This is a story submitted by Dianne who lives in Missouri.
This past weekend, my two grandchildren and I set off to have dinner at one of my favorite restaurants. This is a casual dining spot that I have frequented, at least bi-weekly, for the past 3 or so years. I keep going back because I love the food, like the atmosphere and the service has always been accommodating. Unfortunately, all that changed for me during my last visit.
As the waiter approached, he seemed flustered and a bit “out of it”. Being the caring, motherly-type that I am, I asked him if he was okay. This questioned opened the floodgates to an hour long sob story that didn’t end until I paid for my meal, grabbed the grandkids, and got the hell out of there.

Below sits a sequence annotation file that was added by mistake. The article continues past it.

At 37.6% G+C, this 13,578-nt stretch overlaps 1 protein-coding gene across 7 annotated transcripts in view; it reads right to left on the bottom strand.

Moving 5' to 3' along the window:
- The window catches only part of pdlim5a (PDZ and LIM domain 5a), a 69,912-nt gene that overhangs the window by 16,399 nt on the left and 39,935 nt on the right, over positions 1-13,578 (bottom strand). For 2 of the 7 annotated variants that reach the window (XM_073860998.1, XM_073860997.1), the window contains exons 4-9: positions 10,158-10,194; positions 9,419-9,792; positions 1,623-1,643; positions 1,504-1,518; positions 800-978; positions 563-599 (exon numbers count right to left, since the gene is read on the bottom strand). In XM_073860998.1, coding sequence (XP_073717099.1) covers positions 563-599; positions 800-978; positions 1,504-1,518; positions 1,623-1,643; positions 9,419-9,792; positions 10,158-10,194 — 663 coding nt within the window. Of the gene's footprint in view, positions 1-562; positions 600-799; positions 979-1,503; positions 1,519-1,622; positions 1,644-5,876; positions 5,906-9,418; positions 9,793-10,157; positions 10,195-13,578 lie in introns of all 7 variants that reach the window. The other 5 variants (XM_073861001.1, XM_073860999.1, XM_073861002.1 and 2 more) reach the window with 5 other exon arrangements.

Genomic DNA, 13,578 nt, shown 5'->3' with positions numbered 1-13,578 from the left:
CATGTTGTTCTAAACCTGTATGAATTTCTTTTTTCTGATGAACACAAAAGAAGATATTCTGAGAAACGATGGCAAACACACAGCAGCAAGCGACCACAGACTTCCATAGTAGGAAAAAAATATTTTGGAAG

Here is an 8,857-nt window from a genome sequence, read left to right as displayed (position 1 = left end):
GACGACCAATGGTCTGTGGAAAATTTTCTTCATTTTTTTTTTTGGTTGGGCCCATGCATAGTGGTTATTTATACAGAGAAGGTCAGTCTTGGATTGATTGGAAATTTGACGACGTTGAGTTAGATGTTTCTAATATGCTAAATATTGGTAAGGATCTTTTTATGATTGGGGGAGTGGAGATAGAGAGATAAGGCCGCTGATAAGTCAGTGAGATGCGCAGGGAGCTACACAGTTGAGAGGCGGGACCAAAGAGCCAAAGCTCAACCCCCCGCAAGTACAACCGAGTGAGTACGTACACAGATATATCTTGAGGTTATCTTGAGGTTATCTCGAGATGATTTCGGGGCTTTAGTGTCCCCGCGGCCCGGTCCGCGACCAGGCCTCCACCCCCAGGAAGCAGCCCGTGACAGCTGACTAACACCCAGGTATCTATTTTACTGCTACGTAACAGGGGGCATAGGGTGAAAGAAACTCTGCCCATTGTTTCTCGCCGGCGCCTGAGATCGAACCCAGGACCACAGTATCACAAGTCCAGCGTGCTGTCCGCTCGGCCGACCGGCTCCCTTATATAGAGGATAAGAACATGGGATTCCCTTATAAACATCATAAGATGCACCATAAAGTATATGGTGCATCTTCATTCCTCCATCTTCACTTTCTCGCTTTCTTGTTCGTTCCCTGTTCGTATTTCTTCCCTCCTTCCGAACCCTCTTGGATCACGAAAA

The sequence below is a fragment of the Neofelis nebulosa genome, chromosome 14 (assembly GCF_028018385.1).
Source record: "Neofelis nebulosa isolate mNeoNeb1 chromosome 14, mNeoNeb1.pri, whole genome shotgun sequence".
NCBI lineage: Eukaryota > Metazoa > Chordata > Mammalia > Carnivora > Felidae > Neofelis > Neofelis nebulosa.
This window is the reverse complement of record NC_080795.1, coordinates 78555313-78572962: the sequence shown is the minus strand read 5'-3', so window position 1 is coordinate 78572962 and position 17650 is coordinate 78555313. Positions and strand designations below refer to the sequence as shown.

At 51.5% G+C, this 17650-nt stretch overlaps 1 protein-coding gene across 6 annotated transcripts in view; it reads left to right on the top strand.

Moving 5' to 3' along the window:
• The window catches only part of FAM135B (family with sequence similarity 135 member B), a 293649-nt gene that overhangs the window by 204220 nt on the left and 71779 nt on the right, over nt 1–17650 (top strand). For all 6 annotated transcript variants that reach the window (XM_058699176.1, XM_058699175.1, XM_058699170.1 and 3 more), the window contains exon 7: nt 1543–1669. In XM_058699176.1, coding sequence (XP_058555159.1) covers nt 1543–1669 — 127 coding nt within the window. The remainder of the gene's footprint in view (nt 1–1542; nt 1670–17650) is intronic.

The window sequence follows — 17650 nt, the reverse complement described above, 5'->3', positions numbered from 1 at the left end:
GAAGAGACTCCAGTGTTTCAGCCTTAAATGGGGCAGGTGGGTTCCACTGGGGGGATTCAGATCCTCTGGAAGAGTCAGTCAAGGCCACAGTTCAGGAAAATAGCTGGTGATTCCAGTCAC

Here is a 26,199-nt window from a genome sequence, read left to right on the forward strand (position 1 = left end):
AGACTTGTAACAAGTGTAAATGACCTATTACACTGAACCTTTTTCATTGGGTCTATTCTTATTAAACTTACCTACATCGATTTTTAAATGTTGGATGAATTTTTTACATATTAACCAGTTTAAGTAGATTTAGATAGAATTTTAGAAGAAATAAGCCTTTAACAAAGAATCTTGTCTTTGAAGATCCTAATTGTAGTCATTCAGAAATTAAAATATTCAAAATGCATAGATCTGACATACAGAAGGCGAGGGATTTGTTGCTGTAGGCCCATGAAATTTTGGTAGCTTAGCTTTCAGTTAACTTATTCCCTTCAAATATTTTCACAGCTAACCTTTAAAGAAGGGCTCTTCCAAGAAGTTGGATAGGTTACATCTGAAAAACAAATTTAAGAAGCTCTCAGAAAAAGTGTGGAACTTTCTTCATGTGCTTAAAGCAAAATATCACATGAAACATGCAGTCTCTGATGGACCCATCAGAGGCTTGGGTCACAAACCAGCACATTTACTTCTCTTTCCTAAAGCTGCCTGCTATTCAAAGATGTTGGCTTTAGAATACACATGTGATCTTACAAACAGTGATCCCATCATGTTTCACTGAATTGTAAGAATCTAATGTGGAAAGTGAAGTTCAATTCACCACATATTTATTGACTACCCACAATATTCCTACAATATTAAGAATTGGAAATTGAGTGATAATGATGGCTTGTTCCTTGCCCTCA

Our waiter went on and on (an on!) about how things were so slow at work and he had rent coming up that he couldn’t pay because he wasn’t making enough money at work. I could tell what he was doing and it bothered me to no end. This server, one I’d never seen before, was playing some type of poor-pitiful-me angle. I immediately caught on too his game when I say him carrying on the same sob story with another table…….a table that was only 10 or so feet away from me!
I absolutely never want this server to wait on me again. I didn’t feel pity for him. I didn’t feel guilted into leaving a large tip (I’m a good tipper, though). Heck, I didn’t even get good service from this guy. If he shows up to greet me the next time I’m in that restaurant, I’ll politely ask to speak to a manager and see if I can’t get a different waiter or waitress.
So, servers, save your sob stories. The best way to get a good tip, at least from someone like me, is to be friendly, helpful and provide an all-around awesome dining experience. Your efforts won’t go unnoticed and you WILL be rewarded (with money!!).